Under the battle cry ‘Fascism shall not pass; the hangmen of October shall not pass!’ workers and farmers from all Spanish provinces are joining in the struggle against the enemies of the Republic that have arisen in arms.
Ibárruri leaves her audience in no doubt what they ‘shall not pass’ means: it is a ‘battle cry’ for the violent ‘struggle’ against both the nationalist forces and the very idea of fascism itself. Note how she refers to ‘workers and farmers’, specific groups of people, rather than just an abstract image of Spanish citizens. She calls on her audience to participate actively in the struggle, not to simply support those who are fighting.
The whole country cringes in indignation at these heartless barbarians that would hurl our democratic Spain back down into an abyss of terror and death. However, THEY SHALL NOT PASS! For all of Spain presents itself for battle.
Now ‘the whole country’, ‘all of Spain’ will not let the ‘heartless barbarians’ pass. Here Ibárruri reiterates the historical importance of this moment – the fascists who would ‘hurl our democratic Spain back down into an abyss of terror and death’. Note how she says ‘our Spain’. The nationalists are ‘barbarians’, not worthy of being called Spanish. As barbarians, they are enemies of civilization itself. And after creating an image of Spain made up of her citizens, the violent language of hurling the country ‘back down into an abyss’, the very earth – ‘mud’ – itself, serves to embody the threat, both to the lives of Spanish citizens and to Spain itself.
Long live the Popular Front! Long live the union of all anti-fascists! Long live the Republic of the people! The Fascists shall not pass! THEY SHALL NOT PASS!
She ends with a rhetorical three-part list, each time increasing the size of the group, building up from small specific group ‘the Popular Front’, to ‘all anti-fascists’, to the ‘Republic of the people’. This ending mirrors the beginning of her speech and its call for all Spaniards to unite in the struggle. The Spanish people will stand shoulder to shoulder and the fascists ‘shall not pass’.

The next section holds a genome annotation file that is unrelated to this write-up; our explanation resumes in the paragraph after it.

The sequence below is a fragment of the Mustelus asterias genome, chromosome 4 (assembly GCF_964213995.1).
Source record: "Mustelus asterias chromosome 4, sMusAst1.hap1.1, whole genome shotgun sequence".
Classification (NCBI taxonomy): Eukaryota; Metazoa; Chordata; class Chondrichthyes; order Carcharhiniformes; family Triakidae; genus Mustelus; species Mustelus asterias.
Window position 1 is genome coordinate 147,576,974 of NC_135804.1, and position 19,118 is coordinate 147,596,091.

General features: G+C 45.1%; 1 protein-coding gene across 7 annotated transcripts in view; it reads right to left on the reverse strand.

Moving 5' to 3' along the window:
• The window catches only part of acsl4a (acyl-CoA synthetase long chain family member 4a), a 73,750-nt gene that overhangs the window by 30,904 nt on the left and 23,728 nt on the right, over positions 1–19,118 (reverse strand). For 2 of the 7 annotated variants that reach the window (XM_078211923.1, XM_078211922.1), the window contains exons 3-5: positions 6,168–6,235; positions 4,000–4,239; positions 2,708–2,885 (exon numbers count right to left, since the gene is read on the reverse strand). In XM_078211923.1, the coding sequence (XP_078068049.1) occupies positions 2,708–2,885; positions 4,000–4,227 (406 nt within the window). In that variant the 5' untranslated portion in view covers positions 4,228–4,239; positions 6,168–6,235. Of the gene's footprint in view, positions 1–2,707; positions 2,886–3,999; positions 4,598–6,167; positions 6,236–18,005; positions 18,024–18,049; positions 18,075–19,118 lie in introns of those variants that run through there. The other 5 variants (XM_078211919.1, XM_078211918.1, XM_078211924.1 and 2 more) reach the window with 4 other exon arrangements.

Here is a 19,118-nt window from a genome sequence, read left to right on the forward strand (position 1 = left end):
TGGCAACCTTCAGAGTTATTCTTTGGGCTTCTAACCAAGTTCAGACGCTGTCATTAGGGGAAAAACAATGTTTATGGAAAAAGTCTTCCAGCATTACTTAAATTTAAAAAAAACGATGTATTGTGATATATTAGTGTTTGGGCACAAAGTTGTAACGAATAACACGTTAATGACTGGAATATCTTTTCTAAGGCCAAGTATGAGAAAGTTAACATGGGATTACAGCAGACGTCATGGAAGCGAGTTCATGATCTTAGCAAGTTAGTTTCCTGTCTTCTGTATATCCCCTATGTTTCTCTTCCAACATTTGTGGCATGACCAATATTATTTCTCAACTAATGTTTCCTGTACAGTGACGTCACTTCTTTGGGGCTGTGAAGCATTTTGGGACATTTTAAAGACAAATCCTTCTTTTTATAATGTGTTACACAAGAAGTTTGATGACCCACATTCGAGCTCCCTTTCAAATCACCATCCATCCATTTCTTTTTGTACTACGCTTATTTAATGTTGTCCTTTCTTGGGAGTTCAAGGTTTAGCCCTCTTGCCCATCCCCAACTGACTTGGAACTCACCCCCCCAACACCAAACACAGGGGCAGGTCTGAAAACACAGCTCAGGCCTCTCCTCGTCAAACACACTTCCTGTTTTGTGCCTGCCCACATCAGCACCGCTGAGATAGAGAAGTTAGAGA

Despite the mobilisation of Madrid’s citizens, Franco’s nationalists besieged the city in October 1936, whicheventually fell on 28th March 1939. Francoist propaganda made fun of Ibárruri’s famous battle cry, writing songs about how ‘No Pasarán’ was no longer true. But these songs have not survived the test of history. What have survived are Ibárruri’s words: a battle cry for freedom, for democracy and for the defeat of fascism.
Ibárruri left Spain in 1939, eventually gaining asylum in the USSR. She remained active in left-wing politics, working for the Spanish Communist Party in exile and writing article and books. She returned to Spain in 1977 at the age of 80 and became active in Spanish politics until her death in 1989.
Dolores Ibárruri in 1978 (via WikiCommons)
She was, at times, a divisive figure. She was a lifelong committed Stalinist and often critical of other left-wing organisations. But today she is almost exclusively remembered as a symbol for the resistance to Franco’s fascism. She was, unmistakably, a remarkable woman who endured great personal loss. Four of her six children died young, apparently due to the family’s extreme poverty; her surviving son died during the Second World War. She fought for women’s rights in both the home and at work. She was a fearless and heartfelt public speaker, as well as a fiercely intelligent politician, at a time when women were almost universally barred from politics. She fought for freedom and democracy, for the rights of all citizens and for a better life. If she were alive today, she would surely be standing shoulder to shoulder with those still fighting (and dying) for human freedom and dignity.